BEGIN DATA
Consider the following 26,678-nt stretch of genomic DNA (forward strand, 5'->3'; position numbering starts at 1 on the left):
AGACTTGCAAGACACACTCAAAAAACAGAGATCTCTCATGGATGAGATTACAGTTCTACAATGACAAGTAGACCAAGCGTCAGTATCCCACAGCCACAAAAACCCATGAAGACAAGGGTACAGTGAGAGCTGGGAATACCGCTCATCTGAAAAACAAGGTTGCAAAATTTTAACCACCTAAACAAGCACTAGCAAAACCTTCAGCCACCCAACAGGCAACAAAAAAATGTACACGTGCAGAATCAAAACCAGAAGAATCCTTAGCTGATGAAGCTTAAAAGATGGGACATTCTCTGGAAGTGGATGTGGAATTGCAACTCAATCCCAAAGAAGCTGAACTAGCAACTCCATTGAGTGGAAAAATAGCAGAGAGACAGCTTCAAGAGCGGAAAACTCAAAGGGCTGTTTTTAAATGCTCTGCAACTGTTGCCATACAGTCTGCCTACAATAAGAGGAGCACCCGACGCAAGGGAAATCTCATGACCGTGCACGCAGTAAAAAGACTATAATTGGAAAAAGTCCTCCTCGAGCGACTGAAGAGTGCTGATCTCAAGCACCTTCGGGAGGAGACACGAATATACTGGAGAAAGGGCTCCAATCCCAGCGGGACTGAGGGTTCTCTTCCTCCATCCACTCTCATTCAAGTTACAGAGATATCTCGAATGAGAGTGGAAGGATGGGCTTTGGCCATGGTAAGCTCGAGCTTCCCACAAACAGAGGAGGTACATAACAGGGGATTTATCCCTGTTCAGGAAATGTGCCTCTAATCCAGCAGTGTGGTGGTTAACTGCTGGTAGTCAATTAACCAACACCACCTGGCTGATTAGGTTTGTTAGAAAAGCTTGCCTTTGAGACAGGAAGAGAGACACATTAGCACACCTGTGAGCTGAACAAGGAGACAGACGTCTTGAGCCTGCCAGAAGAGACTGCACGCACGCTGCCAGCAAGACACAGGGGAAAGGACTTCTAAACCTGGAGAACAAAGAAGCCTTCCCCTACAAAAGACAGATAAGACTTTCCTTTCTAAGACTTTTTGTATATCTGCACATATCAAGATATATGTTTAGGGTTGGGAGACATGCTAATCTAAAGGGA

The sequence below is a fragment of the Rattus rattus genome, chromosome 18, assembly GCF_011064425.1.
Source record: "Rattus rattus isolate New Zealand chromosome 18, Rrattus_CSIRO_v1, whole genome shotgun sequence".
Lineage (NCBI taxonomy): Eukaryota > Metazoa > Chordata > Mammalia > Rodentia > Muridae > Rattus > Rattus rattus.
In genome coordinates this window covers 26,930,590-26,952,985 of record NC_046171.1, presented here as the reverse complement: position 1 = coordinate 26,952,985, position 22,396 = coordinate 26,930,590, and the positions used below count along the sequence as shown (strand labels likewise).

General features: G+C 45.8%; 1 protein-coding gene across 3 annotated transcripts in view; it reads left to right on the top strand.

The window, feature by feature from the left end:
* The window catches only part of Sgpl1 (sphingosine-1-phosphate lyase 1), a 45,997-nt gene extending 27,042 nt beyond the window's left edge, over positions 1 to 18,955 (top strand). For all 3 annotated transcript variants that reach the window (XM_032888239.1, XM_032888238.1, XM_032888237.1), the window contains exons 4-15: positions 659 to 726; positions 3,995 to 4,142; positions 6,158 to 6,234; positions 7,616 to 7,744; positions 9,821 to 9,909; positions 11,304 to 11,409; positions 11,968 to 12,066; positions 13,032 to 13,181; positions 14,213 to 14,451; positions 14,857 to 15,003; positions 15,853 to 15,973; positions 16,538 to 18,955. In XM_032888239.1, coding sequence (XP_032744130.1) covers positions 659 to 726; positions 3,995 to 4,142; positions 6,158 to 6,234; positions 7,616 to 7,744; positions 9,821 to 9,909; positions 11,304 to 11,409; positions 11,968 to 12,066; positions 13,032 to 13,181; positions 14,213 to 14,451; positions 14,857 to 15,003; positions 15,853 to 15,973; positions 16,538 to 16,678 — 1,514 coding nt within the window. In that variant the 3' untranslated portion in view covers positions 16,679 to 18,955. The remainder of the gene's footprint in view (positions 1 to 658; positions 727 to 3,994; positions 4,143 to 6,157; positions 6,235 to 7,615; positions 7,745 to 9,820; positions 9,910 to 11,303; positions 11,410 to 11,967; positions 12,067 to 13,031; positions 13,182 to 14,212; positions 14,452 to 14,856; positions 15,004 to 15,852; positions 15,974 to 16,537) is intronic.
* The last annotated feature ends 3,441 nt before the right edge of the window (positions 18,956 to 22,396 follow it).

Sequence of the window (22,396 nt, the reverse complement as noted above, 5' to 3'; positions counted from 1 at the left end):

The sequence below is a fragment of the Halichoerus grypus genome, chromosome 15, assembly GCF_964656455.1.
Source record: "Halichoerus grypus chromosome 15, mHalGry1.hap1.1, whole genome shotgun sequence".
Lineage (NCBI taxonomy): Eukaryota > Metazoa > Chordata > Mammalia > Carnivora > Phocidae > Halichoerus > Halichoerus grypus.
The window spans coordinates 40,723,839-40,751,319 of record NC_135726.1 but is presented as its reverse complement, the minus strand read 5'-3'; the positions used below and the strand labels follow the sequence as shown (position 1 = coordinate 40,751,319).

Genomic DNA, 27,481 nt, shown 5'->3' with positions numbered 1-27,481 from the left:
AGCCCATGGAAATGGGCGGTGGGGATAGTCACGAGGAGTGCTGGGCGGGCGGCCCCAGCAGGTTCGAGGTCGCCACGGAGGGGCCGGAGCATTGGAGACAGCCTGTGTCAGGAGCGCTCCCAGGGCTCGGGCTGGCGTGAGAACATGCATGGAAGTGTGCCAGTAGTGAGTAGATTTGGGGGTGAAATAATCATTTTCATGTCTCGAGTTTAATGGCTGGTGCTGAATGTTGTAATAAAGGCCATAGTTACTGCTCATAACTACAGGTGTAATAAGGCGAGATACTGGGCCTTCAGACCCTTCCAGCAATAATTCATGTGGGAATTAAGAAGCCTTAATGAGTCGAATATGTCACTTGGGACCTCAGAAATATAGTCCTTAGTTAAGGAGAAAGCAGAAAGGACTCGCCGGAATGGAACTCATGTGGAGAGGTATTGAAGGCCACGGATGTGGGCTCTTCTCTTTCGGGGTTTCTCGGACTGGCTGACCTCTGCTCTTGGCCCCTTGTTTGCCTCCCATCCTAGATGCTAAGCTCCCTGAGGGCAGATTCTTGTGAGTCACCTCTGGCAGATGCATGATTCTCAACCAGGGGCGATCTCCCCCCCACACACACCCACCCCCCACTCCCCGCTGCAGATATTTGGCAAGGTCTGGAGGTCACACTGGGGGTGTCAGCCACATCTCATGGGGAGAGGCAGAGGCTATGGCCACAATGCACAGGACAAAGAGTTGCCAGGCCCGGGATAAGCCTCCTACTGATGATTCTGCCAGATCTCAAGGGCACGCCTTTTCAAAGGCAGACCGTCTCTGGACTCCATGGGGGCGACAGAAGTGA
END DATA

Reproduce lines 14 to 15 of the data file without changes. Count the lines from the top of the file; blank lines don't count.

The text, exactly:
Lineage (NCBI taxonomy): Eukaryota > Metazoa > Chordata > Mammalia > Carnivora > Phocidae > Halichoerus > Halichoerus grypus.
The window spans coordinates 40,723,839-40,751,319 of record NC_135726.1 but is presented as its reverse complement, the minus strand read 5'-3'; the positions used below and the strand labels follow the sequence as shown (position 1 = coordinate 40,751,319).